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4 Steps for Protecting your Valentine's Day Purchase

February 09, 2018

Whether you’re shopping for a loved one or treating yourself, you may find you're buying a new piece of jewelry this Valentine’s Day.  According to the National Retail Federation, 55% of the U.S. population is expected to celebrate the holiday.  Those consumers are expected to spend an average $143.56 on Valentine’s Day.

And what do consumers spend the most money on for Valentine’s Day gifts?  Jewelry!

But with jewelry losses among the most frequent of all content-related home insurance claims, be sure to take precautions.  Follow these four steps, recommended by the Insurance Information Institute, to protect your new purchase:


  1. Contact your insurance professional immediately.  You will need to determine if your current coverage is adequate to protect your new purchase.  Many standard homeowners and renters policies cover personal belongings, including jewelry, but often these policies limit the dollar amount for theft of high-value belongings.  You may find that you need additional coverage to protect your jewelry in the event of a theft, and you can often purchase the necessary coverage through an endorsement to your homeowners or renters policy.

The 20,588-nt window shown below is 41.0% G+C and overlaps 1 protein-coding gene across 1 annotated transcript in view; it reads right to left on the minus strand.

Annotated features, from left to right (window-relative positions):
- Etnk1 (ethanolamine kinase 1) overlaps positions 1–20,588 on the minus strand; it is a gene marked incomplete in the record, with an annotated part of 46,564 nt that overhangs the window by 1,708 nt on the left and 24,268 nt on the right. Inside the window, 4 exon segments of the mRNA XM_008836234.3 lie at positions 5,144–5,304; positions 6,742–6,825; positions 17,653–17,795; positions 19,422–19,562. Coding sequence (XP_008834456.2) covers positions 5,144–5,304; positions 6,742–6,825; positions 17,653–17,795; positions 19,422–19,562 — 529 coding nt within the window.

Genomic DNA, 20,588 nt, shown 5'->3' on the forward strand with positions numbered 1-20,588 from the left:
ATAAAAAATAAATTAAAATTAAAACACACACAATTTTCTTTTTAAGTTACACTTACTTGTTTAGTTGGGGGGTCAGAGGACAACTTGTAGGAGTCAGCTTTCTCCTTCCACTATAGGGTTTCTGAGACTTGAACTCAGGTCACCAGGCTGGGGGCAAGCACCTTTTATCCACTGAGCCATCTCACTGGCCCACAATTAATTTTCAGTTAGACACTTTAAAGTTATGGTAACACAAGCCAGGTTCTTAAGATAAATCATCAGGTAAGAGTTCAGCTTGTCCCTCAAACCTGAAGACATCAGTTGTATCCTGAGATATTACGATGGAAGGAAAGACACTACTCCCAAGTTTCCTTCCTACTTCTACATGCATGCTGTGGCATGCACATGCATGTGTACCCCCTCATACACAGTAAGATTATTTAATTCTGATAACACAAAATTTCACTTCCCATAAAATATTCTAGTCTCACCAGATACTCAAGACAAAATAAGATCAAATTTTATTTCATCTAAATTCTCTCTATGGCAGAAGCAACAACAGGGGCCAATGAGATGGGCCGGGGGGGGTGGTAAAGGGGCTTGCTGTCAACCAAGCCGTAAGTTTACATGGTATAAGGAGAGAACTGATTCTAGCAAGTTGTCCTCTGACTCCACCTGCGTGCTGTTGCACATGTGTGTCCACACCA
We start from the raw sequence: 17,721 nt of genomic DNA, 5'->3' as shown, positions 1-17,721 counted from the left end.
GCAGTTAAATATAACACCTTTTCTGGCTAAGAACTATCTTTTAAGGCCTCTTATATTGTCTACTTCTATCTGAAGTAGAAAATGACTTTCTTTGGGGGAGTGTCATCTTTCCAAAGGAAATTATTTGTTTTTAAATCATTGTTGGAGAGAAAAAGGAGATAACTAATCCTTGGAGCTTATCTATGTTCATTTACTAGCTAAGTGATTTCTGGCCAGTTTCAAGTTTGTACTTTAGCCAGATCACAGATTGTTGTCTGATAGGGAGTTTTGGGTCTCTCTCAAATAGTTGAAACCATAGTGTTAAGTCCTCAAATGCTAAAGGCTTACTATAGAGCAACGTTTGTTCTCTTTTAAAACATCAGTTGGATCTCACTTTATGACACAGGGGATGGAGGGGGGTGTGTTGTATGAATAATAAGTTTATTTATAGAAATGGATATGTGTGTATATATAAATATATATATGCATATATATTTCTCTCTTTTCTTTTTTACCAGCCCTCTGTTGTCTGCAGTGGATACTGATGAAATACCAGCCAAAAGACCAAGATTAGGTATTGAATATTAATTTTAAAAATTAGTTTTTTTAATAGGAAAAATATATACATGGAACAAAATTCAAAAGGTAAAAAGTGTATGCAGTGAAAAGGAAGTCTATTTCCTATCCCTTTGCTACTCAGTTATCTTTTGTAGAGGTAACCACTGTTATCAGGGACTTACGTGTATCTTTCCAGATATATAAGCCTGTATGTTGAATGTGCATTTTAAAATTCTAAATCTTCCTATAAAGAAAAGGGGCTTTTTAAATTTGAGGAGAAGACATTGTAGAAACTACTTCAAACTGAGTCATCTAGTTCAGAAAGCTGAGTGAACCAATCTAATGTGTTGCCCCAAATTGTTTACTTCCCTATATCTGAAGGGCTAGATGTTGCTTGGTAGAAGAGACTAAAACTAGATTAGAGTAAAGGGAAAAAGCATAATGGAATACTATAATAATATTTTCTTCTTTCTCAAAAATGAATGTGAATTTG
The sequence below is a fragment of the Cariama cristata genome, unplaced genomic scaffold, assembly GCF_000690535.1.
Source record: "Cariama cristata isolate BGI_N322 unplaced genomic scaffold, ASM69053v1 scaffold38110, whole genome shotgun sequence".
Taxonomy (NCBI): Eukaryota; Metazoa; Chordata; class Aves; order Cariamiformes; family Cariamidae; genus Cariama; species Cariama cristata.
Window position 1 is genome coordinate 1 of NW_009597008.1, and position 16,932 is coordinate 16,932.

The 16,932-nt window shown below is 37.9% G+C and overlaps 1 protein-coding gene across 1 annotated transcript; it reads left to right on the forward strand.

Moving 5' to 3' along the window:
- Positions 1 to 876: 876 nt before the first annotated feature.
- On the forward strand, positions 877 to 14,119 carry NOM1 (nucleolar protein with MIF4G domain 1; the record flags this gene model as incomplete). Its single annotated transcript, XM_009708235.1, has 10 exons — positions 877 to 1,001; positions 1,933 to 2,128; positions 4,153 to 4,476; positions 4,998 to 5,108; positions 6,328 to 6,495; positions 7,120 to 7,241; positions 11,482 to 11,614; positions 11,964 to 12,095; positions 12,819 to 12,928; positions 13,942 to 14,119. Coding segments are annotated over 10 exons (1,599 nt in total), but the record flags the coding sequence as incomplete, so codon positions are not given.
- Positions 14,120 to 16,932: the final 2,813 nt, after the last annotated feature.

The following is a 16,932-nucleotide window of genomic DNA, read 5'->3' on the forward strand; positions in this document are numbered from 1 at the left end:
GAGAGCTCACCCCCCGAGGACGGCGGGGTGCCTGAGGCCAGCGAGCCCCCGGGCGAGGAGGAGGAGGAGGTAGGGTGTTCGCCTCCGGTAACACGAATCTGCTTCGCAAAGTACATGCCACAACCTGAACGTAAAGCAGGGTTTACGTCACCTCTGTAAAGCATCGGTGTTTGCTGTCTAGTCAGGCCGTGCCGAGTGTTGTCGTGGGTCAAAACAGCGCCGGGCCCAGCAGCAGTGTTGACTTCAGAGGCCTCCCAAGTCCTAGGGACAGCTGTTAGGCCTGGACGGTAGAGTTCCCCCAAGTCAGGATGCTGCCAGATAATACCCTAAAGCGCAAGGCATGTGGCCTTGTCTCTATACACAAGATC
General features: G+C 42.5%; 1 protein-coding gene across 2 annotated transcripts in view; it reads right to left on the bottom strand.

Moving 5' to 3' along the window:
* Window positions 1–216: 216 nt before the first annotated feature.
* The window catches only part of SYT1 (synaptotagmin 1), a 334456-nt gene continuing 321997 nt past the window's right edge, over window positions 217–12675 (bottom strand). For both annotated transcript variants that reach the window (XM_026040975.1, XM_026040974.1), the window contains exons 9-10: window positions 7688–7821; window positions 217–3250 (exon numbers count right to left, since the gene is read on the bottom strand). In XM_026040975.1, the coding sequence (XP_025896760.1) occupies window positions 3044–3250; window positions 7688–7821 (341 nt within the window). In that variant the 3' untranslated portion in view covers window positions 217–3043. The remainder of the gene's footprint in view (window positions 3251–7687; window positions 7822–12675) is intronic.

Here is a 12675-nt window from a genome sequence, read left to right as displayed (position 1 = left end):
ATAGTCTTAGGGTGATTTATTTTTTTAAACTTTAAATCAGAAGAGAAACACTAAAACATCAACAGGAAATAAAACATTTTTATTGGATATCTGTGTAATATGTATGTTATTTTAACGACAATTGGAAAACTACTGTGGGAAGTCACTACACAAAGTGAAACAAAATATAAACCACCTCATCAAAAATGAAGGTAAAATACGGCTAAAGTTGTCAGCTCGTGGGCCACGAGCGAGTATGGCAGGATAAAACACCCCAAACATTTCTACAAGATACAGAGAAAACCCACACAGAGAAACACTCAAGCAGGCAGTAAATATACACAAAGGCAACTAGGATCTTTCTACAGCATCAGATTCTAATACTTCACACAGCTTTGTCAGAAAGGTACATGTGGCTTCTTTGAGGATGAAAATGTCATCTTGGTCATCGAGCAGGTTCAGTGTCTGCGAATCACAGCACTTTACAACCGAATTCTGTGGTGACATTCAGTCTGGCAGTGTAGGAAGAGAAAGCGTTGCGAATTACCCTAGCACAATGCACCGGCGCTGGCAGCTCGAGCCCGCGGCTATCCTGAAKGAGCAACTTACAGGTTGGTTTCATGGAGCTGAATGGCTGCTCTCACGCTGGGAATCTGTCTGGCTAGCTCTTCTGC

2. Obtain a copy of the store receipt.  Make sure you get a copy for your home inventory records and for your insurance company’s records.  The receipt should show the current retail value of the item and a detailed description.  Higher valued items may require a copy of the appraised value as well.
  3. Heirloom pieces should be appraised.  If you inherit antique jewelry, have the jewelry appraised for the dollar value.  Your insurance professional may be able to recommend an appraiser.
  4. Add the item to your home inventory.  You should keep an up-to-date inventory of your personal belongings, adding to it as you make purchases.  This home inventory can help ensure you have adequate insurance and speed up the claims process in the event of a loss.

If you have any questions about how a new purchase will affect your insurance needs, call your local insurance agent.




This blog entry is created for informational purposes only.  Any viewpoint or sponsorship of outside parties involved in the blog entry does not necessarily represent Goodville's stance as a company.  The blog should not be used as a substitute for professional advice.